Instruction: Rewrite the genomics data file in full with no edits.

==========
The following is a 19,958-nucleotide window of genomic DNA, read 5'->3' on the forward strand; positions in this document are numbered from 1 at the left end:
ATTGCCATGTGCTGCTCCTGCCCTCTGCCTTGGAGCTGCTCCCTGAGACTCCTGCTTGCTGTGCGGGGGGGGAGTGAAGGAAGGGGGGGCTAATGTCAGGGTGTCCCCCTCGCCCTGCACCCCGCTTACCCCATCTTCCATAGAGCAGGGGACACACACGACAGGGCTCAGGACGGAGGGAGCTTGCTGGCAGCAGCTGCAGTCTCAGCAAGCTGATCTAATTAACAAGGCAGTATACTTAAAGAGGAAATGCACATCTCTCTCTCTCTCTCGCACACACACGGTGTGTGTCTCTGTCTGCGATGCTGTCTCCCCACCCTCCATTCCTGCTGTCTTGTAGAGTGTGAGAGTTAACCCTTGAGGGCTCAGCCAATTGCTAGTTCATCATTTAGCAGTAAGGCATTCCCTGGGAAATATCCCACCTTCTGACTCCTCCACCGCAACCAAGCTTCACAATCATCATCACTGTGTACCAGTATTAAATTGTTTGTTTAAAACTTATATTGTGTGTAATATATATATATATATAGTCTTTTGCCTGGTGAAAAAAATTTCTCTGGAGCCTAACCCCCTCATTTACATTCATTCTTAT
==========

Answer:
The following is a 19,958-nucleotide window of genomic DNA, read 5'->3' on the forward strand; positions in this document are numbered from 1 at the left end:
ATTGCCATGTGCTGCTCCTGCCCTCTGCCTTGGAGCTGCTCCCTGAGACTCCTGCTTGCTGTGCGGGGGGGGAGTGAAGGAAGGGGGGGCTAATGTCAGGGTGTCCCCCTCGCCCTGCACCCCGCTTACCCCATCTTCCATAGAGCAGGGGACACACACGACAGGGCTCAGGACGGAGGGAGCTTGCTGGCAGCAGCTGCAGTCTCAGCAAGCTGATCTAATTAACAAGGCAGTATACTTAAAGAGGAAATGCACATCTCTCTCTCTCTCTCGCACACACACGGTGTGTGTCTCTGTCTGCGATGCTGTCTCCCCACCCTCCATTCCTGCTGTCTTGTAGAGTGTGAGAGTTAACCCTTGAGGGCTCAGCCAATTGCTAGTTCATCATTTAGCAGTAAGGCATTCCCTGGGAAATATCCCACCTTCTGACTCCTCCACCGCAACCAAGCTTCACAATCATCATCACTGTGTACCAGTATTAAATTGTTTGTTTAAAACTTATATTGTGTGTAATATATATATATATATAGTCTTTTGCCTGGTGAAAAAAATTTCTCTGGAGCCTAACCCCCTCATTTACATTCATTCTTAT